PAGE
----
resilience starts with information
Beyond ‘business as usual’. Addressing the climate change crisis
Every year, insurers see first-hand the devastation natural disasters inflict on people and communities around the world. From flooding in Japan, wildfires in the US, to a massive earthquake and tsunami in Indonesia, our customers looked to us for support – and this was only in 2018. Helping customers in their times of greatest need is “business as usual”, and we are proud to have this important social value.
But there is nothing “usual” about what is increasing the impact of these natural disasters. The consensus of the international scientific community – represented by the Intergovernmental Panel on Climate Change (IPCC) – finds strong evidence that climate change is occurring, that it is influenced by human action, and that it is leading to changes in extreme weather and climate events…
When natural disaster strikes, men and women respond differently
Women are quicker to take cover or prepare to evacuate during an emergency, but often have trouble convincing the men in their life to do so, suggests a new CU Boulder study of how gender influences natural disaster response.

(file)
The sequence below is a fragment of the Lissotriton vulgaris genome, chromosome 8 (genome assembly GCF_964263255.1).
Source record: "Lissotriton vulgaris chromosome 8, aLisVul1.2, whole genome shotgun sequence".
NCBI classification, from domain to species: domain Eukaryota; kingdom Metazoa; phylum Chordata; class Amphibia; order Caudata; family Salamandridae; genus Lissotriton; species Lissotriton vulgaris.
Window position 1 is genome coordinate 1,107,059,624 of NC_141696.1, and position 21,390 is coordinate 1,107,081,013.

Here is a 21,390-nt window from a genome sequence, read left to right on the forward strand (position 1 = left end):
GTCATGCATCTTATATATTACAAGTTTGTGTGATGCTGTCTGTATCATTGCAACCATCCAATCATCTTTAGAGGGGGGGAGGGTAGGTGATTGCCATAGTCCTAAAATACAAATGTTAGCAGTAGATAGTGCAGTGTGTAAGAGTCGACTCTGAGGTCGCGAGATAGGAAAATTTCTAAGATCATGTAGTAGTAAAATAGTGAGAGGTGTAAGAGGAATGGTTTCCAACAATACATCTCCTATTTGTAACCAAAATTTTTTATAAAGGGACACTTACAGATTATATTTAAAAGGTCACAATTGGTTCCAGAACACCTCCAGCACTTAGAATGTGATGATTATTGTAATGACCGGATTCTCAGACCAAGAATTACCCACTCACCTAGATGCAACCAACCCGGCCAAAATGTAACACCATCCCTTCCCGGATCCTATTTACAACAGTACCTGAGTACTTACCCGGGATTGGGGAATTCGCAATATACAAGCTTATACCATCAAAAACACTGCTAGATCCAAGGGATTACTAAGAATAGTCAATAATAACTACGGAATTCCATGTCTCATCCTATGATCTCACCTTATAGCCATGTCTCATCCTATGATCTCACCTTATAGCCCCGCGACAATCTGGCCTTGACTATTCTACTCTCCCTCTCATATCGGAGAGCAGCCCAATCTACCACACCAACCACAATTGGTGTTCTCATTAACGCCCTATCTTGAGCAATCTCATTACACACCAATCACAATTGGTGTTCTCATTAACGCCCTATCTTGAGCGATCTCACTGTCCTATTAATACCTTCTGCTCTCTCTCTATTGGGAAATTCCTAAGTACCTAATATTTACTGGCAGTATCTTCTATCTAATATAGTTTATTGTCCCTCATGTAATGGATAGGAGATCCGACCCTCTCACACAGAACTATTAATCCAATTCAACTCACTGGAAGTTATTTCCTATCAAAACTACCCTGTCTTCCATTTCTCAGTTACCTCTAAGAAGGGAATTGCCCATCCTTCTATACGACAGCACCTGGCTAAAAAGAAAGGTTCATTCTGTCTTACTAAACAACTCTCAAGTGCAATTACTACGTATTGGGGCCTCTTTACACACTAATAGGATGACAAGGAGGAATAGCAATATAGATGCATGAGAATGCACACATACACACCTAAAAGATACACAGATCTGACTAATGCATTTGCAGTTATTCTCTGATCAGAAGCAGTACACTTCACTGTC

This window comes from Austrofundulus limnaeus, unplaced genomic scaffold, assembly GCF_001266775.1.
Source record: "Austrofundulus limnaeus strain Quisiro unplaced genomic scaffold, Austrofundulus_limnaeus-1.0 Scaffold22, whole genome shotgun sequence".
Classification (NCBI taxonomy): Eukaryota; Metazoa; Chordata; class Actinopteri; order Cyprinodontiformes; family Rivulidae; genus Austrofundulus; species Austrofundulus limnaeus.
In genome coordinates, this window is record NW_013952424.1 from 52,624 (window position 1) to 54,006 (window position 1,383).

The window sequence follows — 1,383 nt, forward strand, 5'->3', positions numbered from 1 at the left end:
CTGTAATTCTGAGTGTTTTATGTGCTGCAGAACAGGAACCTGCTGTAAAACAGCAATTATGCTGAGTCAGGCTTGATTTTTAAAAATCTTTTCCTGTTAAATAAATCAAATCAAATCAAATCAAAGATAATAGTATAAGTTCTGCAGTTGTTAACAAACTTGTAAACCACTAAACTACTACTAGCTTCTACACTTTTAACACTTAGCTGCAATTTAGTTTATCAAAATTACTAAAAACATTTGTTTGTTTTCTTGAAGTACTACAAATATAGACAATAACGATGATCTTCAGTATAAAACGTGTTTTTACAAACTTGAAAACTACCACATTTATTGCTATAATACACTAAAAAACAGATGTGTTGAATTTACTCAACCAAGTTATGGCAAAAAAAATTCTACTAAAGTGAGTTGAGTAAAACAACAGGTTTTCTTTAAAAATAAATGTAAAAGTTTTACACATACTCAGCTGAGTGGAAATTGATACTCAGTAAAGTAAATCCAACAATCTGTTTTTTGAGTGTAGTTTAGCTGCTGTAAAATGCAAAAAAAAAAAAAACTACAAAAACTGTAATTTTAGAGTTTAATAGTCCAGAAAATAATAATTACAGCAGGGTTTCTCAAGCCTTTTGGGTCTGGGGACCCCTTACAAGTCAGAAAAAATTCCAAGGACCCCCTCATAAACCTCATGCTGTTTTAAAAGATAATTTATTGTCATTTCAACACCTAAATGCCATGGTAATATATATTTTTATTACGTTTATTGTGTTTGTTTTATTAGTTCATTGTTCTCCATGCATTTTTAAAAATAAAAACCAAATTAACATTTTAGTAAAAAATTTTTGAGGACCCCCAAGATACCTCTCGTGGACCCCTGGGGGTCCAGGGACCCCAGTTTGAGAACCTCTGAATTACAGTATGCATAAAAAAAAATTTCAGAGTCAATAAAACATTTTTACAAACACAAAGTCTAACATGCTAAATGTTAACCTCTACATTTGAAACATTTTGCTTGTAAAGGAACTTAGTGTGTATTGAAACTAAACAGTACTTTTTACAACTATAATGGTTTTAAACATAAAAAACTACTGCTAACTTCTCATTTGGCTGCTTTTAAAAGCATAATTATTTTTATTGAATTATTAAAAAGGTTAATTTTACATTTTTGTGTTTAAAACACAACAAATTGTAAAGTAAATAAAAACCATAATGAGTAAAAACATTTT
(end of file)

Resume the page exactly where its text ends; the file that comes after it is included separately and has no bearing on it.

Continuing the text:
The research also found that traditional gender roles tend to resurface in the aftermath of disasters, with women relegated to the important but isolating role of homemaker while men focus on finances and lead community efforts.
Even agencies charged with providing assistance still, at times, ask to speak to the “man of the house,” the researchers found.
“We found that there are many barriers that disadvantage women in the event of a disaster, leaving them behind when it comes to decision-making and potentially slowing down their recovery,” said lead author Melissa Villarreal, a doctoral student in the Department of Sociology and research assistant at the Natural Hazards Center…